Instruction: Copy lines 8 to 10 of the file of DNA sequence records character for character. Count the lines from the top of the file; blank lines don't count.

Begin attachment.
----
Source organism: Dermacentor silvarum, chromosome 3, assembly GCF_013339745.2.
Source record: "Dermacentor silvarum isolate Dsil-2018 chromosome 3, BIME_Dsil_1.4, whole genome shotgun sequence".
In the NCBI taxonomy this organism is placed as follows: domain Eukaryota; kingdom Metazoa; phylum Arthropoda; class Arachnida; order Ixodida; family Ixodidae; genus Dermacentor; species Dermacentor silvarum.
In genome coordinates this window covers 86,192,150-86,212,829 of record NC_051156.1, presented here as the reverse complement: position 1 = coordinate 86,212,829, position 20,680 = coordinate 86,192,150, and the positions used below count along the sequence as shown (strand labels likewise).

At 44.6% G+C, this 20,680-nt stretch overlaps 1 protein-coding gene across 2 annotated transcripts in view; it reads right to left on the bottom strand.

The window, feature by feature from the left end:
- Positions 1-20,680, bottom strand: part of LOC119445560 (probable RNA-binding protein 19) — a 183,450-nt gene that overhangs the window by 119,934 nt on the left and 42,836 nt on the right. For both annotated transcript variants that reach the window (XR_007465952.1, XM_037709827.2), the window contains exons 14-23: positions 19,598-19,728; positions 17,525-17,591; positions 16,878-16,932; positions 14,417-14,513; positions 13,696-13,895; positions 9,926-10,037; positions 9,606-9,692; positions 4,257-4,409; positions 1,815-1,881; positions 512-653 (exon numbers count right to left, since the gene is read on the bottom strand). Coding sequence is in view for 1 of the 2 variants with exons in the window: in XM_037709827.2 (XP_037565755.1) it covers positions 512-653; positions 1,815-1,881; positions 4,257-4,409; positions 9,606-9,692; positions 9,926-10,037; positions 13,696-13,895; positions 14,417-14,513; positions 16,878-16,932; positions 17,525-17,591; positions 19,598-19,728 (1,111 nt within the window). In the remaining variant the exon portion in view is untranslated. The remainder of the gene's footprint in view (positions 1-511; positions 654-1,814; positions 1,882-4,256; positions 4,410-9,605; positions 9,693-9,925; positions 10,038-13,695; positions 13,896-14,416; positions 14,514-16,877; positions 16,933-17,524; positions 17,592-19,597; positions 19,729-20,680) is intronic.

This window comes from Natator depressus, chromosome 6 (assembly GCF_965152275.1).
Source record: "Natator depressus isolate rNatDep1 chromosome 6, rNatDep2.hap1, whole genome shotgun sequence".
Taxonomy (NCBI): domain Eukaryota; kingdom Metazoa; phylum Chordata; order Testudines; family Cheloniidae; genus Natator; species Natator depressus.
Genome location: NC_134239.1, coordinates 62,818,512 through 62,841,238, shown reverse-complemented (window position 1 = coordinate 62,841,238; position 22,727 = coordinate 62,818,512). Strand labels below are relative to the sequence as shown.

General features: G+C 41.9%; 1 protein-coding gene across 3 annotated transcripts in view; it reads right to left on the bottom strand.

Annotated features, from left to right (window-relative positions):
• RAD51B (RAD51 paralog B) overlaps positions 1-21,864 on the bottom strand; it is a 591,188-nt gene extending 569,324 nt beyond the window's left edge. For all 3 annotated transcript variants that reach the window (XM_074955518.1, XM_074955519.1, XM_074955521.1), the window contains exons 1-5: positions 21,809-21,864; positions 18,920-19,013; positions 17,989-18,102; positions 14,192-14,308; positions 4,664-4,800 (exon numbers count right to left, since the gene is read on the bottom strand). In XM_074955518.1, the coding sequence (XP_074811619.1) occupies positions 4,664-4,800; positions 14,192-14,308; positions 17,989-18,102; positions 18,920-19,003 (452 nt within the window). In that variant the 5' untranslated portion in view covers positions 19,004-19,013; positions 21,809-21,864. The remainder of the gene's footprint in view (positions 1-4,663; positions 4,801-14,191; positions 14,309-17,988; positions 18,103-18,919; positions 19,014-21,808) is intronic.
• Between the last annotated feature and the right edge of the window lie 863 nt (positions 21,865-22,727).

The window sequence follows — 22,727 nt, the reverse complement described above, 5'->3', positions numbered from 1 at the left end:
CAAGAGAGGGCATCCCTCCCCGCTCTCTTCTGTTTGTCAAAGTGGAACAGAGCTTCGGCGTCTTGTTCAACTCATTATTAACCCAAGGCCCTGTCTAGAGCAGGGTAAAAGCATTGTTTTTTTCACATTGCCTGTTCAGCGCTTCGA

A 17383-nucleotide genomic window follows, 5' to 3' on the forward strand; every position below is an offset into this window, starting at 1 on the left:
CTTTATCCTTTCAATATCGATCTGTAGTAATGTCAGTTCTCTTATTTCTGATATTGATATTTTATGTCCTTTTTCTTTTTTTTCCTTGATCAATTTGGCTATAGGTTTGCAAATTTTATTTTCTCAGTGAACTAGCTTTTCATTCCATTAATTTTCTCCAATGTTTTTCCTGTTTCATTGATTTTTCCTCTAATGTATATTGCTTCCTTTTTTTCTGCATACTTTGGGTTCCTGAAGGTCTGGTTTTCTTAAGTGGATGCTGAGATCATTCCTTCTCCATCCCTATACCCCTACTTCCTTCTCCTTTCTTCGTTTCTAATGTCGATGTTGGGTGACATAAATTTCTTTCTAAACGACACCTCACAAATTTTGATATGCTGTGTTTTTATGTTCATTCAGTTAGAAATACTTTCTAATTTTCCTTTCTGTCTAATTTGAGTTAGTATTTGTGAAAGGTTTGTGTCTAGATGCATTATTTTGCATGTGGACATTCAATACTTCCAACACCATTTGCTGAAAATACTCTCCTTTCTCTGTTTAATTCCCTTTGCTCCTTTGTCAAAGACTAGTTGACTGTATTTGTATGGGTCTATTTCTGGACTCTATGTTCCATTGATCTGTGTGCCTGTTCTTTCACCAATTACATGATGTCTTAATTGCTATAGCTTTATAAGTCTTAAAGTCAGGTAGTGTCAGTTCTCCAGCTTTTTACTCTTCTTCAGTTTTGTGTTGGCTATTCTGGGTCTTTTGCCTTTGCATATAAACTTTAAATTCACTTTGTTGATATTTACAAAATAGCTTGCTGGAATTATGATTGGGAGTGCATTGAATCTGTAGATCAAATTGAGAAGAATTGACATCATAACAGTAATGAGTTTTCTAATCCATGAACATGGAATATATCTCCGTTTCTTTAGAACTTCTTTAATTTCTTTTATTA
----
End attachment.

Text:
This window comes from Natator depressus, chromosome 6 (assembly GCF_965152275.1).
Source record: "Natator depressus isolate rNatDep1 chromosome 6, rNatDep2.hap1, whole genome shotgun sequence".
Taxonomy (NCBI): domain Eukaryota; kingdom Metazoa; phylum Chordata; order Testudines; family Cheloniidae; genus Natator; species Natator depressus.